By Jake Motto
Bored one day, I hopped onto my favorite online store, Grailed, to check out some clothing. About to search for sweaters, preferably mustard color, when an article caught my eye. It was about a man named Dapper Dan. I was intrigued.
The article didn’t catch my attention as it should have. As my dad’s old Italian work friend says “There was no fantasy.” But there was something special about this man. Something profound. I didn’t really know what. I was left wondering about this mysterious human being and his importance. I wanted to know more. I had to dive deeper.
Seconds later I found myself searching Google for any extra details about this enigma. Scouring through hundreds of pictures, watching useless film after useless film after useless film, I couldn’t find the one. But then it hit me. Why don’t I just hit the “All” tab under the search box? It was brilliant.
Merely six links down the page I stumbled across a link. This was the one. It had me captivated. It had “the fantasy.”
I really understood who this man was now. He was a fashion outlaw. No. He was THE fashion outlaw.
Growing up in Harlem, Daniel Day, or better known as Dapper Dan, didn’t have a lot of money at all.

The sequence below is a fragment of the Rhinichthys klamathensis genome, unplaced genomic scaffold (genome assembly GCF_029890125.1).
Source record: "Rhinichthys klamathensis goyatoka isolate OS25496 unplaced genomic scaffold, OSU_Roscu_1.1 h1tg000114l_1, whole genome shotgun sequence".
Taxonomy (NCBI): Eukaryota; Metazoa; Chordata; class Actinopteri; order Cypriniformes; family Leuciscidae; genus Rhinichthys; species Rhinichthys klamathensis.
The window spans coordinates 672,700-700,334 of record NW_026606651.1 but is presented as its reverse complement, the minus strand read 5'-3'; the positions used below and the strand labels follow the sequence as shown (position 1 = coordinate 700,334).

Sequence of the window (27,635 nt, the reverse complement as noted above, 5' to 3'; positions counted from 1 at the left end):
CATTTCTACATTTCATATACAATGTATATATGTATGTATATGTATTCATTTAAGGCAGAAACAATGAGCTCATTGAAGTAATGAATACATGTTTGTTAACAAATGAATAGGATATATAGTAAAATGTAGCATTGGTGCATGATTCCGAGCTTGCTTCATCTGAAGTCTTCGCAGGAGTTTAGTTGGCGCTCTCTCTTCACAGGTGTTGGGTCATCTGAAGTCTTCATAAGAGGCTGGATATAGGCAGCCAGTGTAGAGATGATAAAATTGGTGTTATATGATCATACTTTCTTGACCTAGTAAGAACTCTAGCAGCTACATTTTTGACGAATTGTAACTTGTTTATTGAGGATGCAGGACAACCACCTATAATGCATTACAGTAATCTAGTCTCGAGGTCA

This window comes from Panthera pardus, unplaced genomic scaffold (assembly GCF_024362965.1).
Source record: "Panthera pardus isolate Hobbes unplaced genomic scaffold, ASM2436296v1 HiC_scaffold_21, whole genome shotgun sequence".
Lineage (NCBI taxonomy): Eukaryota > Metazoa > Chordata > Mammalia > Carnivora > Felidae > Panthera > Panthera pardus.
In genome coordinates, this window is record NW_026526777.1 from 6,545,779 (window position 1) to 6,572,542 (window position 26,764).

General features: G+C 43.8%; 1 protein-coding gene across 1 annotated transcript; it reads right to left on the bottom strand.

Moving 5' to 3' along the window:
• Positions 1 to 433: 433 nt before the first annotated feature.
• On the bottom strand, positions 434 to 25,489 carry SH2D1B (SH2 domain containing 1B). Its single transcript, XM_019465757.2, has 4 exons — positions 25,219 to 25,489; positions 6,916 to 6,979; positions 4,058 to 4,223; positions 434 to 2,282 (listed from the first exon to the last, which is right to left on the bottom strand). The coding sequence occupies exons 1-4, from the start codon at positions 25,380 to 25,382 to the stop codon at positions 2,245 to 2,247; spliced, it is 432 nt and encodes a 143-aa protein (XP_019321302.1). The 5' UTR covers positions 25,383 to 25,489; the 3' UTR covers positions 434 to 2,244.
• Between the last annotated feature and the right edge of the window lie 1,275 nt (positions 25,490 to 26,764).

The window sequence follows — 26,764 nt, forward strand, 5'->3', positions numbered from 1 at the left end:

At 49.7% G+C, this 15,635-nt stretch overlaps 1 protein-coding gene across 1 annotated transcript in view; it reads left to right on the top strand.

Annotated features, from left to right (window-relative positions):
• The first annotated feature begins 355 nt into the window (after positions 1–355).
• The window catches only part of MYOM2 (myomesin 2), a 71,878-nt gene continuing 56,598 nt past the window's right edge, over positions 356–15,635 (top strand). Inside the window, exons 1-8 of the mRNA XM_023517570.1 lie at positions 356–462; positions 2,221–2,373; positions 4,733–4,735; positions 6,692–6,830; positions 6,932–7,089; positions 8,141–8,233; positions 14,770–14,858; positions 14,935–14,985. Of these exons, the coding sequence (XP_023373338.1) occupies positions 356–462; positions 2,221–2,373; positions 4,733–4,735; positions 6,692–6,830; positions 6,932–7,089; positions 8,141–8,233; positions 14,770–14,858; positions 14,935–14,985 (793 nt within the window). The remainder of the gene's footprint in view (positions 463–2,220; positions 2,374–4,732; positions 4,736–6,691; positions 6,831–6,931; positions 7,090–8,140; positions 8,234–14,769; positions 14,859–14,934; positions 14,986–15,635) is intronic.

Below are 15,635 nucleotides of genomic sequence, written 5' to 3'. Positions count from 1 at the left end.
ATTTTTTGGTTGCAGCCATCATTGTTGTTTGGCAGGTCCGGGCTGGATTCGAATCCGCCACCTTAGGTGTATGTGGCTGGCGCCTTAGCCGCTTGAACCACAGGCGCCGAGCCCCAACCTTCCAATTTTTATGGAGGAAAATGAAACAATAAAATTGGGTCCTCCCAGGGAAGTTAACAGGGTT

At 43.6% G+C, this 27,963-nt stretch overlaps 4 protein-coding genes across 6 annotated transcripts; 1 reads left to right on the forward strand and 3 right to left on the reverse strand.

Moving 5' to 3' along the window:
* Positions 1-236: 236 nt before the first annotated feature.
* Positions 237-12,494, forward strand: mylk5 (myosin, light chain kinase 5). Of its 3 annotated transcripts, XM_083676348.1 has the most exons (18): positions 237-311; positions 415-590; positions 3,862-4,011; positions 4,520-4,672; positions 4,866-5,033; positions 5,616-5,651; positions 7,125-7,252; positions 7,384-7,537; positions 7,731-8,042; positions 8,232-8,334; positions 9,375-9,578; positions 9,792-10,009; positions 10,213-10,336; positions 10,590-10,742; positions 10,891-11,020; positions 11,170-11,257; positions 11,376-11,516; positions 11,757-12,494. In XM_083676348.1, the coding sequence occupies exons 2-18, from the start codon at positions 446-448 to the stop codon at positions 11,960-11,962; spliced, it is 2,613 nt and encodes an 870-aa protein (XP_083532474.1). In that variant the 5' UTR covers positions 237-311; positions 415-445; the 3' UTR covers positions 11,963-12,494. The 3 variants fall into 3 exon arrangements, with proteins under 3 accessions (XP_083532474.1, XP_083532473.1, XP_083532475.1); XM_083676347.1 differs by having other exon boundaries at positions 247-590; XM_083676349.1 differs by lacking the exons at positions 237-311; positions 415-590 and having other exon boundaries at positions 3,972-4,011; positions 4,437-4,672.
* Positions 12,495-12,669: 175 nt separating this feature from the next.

He only had one pair of shoes, but they were falling apart. It got to the point where the soles were gone, he had used them so much. He complained to his mom and the next day he went to a Goodwill with this brother to buy new shoes. This was the start of his sense of style.
As a young kid he broke into haberdasheries and jewelry stores with his friends. His group was known as “Ali Baba and the 40 thieves” because there were 40 to 50 of them and they always yelled “Ali Baba” as they broke into the stores.
As he got older he started to gamble. He was a “professional gambler”. He would win all the craps games on the street corner.
Gambling was how he gained his nickname: Dapper Dan. First because he was the flyest kid on the corner, and second because he started beating an older kid who had his nickname. The older kid gave Day his nickname and replaced his name with Tenor Man Dan, he was a great tenor saxophonist.
After a life changing trip to Africa, he decided to become a clothier in his neighborhood. He already knew all of the boosters — shoplifters at department stores — so he bought clothes from them and resold the clothing with profit. He started selling out of his car and later opened a boutique.
After a dispute with a rival salesman, he realized how important the brand is. This was the moment everything changed. He started making whole outfits of designer brands and selling them to rappers and other well known celebrities. People would come from all over the nation to shop at his store. Dapper Dan was the doorway to hip hop fashion.
However, every empire has a demise. Dan had designed a jacket for the Olympic sprinter Diane Dixon with the use of a Louis Vuitton logo. Louis and other big name brands got wind of his boutique and sewed Dan’s business to the ground. It was no more.
Ironically, 25 years after his business got shut down, Gucci designed the same jacket but with interlocking G’s instead of the LV logo. A post on the brand’s official Instagram was made with the caption “a homage to Dapper Dan.”